Saturday, June 19, 2010

Music !

Dreamy nightmare...
scary angels
Friendly demons,
Balmy suns,
Scalding nights,
real imaginations
imaginary reality.
Restless soul
Trapped in strife,
cant explain,
It isn't who I am !*
Dream a little,
Jailed soul
soaring free
Life isn't
reams of reasons
but, notes... ...,
bars of rhymes...
Cant explain,
That is what,
I'd yearn to be !
* Two lines, as tribute to Pink Floyd :-)

Saturday, March 13, 2010

The Flow

Today Neel was pensive. That’s a bit of understatement; he has been quite pensive and lost for a while. "For a while" is a bit of understatement – that being a few years. He was driving today in the peak Bay area traffic around 5PM; where opportunities abound in the Land of opportunities. I’m being cynical, as usual, he thought. The ‘as usual’ had become a norm in those afore-mentioned few years. As he slowed down at the intersection, he wondered if it symptomatic of the proverbial cross-roads he seemed to be at. If he had a say today, he’d be back at work, generally procrastinating or checking out what was happening around his home town, surfing the internet; or back at his large stylish house, seeing movies that he had enjoyed growing up; or those lovely mellifluous Rafi’s or P.B.Srinivas’ songs.

Neel a.k.a Neelakantan R Iyer, to the outside world, was living the American dream and had arrived in life. He had 4BR house in the Palo Alto, 3 cars; he himself was driving a Beamer. Or whatever, he thought! His lovely wife – when was the last time, they had a good conversation – Pam (a.k.a Parimala), who had a career of her own now; and two children – A girl who was a senior in the High School – was it 12th? Or as he would have said in his days – “My name is R.Neelagandan, 10th Standard B section” in his small town back in Tamil Nadu. Today, as much he tried to avoid, he had to pick his daughter from the special math class that she was going to a tutor on the south-side of the town - he had not wanted to face the very uncomfortable silence that fills the chasm between them and compensate with banalities. Pam had an important meeting that she didn’t want to miss and had asked Neel to do the chore, as an exception to their division of labor. So here he was, down the 85S in the start-stop traffic, driving from rote without really concentrating…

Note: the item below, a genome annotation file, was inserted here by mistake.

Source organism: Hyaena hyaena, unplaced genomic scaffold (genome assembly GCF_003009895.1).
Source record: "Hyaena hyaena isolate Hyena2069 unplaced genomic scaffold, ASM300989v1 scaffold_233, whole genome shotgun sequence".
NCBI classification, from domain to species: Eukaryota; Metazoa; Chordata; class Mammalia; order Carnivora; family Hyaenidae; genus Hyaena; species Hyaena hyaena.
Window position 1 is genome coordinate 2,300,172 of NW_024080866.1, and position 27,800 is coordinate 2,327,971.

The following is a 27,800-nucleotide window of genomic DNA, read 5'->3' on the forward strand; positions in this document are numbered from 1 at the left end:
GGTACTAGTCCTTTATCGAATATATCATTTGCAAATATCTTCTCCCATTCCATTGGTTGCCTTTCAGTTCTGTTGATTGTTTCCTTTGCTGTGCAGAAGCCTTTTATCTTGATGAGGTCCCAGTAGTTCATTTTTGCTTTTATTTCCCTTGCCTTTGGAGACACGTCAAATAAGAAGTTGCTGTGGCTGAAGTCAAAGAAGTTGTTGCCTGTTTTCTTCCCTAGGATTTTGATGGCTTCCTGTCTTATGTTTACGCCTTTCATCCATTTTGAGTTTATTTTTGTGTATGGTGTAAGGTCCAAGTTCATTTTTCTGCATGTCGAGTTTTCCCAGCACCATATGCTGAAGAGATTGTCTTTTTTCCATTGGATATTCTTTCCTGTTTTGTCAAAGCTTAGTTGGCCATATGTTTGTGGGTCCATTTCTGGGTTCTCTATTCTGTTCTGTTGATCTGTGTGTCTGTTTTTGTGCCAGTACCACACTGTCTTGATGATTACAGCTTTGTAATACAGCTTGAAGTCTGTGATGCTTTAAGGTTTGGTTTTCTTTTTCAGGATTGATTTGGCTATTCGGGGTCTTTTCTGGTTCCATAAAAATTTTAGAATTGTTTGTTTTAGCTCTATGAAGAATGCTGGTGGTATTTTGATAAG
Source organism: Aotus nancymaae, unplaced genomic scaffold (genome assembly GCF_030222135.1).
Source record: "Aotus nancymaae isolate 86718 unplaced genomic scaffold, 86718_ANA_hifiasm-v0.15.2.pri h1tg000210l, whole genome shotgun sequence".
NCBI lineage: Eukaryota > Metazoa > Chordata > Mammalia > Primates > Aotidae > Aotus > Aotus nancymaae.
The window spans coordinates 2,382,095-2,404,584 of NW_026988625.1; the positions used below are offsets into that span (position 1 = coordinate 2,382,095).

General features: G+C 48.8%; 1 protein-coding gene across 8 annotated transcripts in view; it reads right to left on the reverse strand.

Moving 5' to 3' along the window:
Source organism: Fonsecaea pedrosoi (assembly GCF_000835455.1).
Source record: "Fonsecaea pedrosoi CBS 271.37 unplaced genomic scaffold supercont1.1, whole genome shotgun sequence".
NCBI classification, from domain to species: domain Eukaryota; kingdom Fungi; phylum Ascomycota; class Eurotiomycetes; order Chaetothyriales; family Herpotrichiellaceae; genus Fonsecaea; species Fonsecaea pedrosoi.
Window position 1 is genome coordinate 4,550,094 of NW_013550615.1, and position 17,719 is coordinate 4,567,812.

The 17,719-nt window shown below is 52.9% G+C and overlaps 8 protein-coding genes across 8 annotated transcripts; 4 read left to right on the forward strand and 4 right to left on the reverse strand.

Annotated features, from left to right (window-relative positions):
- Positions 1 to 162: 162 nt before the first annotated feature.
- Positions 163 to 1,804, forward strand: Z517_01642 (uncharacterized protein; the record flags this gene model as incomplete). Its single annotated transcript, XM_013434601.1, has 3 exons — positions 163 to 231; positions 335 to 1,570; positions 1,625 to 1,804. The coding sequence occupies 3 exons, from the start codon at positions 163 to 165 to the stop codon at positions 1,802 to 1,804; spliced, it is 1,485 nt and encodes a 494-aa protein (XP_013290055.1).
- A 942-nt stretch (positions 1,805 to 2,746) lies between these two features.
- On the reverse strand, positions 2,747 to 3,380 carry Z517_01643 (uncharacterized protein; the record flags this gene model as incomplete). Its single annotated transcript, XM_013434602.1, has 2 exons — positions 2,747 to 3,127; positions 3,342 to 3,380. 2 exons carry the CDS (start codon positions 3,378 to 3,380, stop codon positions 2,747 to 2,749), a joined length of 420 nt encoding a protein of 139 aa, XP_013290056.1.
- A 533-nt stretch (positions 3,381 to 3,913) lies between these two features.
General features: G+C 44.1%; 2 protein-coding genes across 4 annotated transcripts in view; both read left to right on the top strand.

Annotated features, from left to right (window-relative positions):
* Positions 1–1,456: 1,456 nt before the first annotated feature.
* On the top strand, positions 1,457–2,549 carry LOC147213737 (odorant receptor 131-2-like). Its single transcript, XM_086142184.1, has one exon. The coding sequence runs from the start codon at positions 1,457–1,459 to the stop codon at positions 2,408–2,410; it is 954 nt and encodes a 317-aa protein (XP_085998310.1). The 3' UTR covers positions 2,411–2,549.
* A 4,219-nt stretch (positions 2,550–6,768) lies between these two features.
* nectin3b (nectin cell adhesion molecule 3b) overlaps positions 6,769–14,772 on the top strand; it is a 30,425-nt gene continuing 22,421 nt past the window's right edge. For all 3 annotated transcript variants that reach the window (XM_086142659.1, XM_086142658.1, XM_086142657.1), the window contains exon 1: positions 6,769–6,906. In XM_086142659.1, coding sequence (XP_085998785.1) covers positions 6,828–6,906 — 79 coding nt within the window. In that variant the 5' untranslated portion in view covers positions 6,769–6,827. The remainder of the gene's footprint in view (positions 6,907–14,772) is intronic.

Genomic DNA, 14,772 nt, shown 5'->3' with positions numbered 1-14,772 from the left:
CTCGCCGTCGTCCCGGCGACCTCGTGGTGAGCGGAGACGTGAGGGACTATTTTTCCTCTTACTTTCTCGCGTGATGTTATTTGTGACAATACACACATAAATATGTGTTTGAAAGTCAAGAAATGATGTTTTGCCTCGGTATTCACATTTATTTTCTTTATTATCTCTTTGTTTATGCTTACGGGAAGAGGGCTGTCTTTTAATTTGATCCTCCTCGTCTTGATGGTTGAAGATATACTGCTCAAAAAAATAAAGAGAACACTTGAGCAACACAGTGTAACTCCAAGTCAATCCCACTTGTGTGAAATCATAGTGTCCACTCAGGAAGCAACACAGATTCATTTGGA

As he got into the steady moving traffic, his mind once again rewound to black and white… He had married Pam after both the families had matched them up; He had stars in his eyes and dreams in his head. The American dream. He was a hot-shot techie who was very good in what he did. It was a great time, a time that he always looked back in fondness – they were both genuinely happy in each other’s company and made plans. Work had been good, in fact, feel-good too. Then life happened, he thought wryly – they had Shreya, their daughter; Pam had put her own plans on hold. Pam was very keen to stay with the kids in their formative years. As Shreya grew up, she was a bundle of joy for Neel; she was there when he left for work and then made sure she was awake when he came back from work, however late it was. He adored her; his life seemed so complete and blessed when Sharan arrived. Pam spent another 5 years with him. As both the kids started school, Pam started on her career – she went to school, got a degree and joined one of the few start-ups. That was nearly 10 years ago. He was growing fast in his company; from an individual contributor, he climbed the ladder of Technical lead, architect and was behind some of the company’s key innovations. . He was busy, she was busy and the kids were busy. But slowly, something gnawed at him. He wasn’t sure what it was initially… Was it burn-out? Was it lack of time together as a family? Pam now is in a place in her career that he was when he was growing rapidly and feeling the glow. He never found the kids at home – they were either some class or the other; or were at sleep-overs. He often came to an empty home, pottered around the kitchen, and cooked something up for himself and the family. They hardly had dinner together. If they were all at home, they were all doing their own thing. His attempts to get all of them together were all thwarted by lack of cosmic alignment of everyone’s calendar! Or my feeble attempt, rather.